Closing the Digital Divide

Statistics can put India to shame. But apart from the numbers Indians are qualitative. Without this quality minority India may not have got the software superpower status. Nevertheless it is the duty of the state to bridge the digital divide and take the progress to the logical conclusion.

The Times of India writes (8 October 2009)

One in five households worldwide will have access to broadband internet by the end of this year, according to a recent survey. India, however,
accounts for only a small number of those households. Not only is broadband penetration very low in the country, access to the internet itself is limited largely to urban areas. India’s phenomenal growth in mobile phone adoption has camouflaged how far behind it lags in terms of broadband penetration. The broadband subscriber base was a mere 6.8 million in July this year, in a country of more than a billion.

Why must India focus on broadband? Because it is a truly transformative technology that has the potential to accelerate growth and facilitate socio-economic change by making services easily accessible to those who need them the most. Barack Obama was on to something when he spoke of the “digital lines that feed our commerce and bind us together” and pledged billions of dollars to increase the number of households and businesses with high-speed connections. Given that the Indian government defines broadband as internet connectivity of speeds at or higher than 256 kbps a generous definition by most standards India’s low numbers are particularly shocking for a country that prides itself on its IT prowess.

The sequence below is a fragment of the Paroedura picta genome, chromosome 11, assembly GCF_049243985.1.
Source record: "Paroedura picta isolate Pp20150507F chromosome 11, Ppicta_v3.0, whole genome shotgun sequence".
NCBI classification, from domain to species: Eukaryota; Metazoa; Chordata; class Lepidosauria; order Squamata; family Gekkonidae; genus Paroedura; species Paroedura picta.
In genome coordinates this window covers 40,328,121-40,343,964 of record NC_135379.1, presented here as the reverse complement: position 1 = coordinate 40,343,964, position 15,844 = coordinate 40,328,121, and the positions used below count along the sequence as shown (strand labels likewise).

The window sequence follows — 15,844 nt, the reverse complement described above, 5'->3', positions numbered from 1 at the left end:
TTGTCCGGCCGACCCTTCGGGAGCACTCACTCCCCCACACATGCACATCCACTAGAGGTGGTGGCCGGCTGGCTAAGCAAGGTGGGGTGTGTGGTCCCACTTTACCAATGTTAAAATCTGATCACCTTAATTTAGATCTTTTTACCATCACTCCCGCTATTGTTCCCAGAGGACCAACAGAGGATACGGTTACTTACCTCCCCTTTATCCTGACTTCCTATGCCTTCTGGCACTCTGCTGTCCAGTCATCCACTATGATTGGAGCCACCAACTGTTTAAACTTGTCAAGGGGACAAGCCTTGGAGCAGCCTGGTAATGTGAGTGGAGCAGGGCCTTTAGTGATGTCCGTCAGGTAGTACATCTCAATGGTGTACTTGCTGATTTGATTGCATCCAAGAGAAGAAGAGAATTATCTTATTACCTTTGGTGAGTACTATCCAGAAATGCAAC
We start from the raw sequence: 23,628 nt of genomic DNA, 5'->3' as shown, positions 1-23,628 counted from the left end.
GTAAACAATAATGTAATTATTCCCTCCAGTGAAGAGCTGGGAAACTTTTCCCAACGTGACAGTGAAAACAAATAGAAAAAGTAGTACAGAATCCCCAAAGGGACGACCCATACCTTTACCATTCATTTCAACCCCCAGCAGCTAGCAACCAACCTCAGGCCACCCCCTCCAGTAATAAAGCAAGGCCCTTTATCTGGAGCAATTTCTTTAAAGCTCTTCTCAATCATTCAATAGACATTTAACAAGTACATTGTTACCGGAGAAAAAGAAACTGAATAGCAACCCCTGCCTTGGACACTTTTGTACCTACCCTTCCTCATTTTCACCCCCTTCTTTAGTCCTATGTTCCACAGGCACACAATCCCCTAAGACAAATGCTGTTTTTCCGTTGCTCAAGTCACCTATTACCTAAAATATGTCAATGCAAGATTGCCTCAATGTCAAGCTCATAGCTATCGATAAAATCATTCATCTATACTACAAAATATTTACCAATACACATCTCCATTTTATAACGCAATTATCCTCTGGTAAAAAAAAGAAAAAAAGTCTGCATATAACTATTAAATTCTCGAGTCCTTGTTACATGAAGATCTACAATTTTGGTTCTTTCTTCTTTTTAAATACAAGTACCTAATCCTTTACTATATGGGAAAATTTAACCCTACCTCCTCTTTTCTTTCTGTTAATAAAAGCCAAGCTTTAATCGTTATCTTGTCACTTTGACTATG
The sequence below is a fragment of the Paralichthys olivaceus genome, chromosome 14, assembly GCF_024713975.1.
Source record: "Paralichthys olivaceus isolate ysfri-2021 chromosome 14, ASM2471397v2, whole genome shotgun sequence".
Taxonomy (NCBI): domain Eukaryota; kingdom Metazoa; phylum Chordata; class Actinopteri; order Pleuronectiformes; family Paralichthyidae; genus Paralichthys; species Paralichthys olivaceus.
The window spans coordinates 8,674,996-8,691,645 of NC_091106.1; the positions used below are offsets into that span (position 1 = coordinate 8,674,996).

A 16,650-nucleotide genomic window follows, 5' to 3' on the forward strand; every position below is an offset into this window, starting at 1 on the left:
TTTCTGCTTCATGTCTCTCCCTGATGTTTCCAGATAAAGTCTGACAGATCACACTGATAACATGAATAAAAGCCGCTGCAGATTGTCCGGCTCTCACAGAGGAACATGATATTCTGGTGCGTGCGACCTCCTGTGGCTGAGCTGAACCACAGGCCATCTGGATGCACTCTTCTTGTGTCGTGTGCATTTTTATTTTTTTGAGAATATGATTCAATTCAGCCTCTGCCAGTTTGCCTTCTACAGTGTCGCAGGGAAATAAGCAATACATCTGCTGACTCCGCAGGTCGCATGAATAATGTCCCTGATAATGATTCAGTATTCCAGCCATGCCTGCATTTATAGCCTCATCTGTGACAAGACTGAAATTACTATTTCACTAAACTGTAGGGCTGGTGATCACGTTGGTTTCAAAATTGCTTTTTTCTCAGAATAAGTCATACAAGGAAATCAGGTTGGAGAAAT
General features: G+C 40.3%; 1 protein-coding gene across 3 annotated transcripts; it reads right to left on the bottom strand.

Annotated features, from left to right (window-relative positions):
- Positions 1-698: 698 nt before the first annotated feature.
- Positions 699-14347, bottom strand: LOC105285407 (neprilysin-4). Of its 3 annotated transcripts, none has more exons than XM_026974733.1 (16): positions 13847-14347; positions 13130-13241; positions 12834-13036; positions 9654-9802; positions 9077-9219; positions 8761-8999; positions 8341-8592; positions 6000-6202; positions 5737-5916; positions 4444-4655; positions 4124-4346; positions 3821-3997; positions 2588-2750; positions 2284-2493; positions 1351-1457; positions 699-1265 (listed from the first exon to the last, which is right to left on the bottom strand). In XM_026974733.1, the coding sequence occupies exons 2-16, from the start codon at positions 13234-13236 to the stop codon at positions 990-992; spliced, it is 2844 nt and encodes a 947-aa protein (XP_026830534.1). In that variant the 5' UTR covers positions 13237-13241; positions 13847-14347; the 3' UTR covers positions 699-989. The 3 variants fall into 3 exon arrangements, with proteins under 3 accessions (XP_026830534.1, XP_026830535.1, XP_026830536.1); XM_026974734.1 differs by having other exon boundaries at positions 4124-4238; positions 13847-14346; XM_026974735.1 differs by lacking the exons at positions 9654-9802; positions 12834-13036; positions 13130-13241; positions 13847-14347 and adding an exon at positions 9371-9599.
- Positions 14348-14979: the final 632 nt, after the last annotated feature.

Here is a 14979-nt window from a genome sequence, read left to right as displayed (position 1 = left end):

3G, which is about to be rolled out, provides an excellent opportunity to offer enhanced data and video services on a mobile platform. Telephone connectivity took off in India when it went wireless, and the same story could be repeated in the case of internet. Some measures are being taken to address the gap. The government’s universal service obligation (USO) fund, which was set up with the idea of providing affordable communication services in rural and remote areas, was recently expanded to include mobile services and broadband connectivity in these areas. BSNL and HCL Infosystems have announced that they would take advantage of USO funds to sell subsidised computers with broadband connectivity in these areas, a move that should provide increased access to consumers in rural areas.

However, significant growth in the broadband subscriber base is unlikely unless infrastructure is substantially upgraded, which requires innovative policies from the government. The cost of laying down cables and erecting towers is prohibitive, and the government needs to step in and help out private actors, or at least make it worth their while to go to rural areas. digital divide


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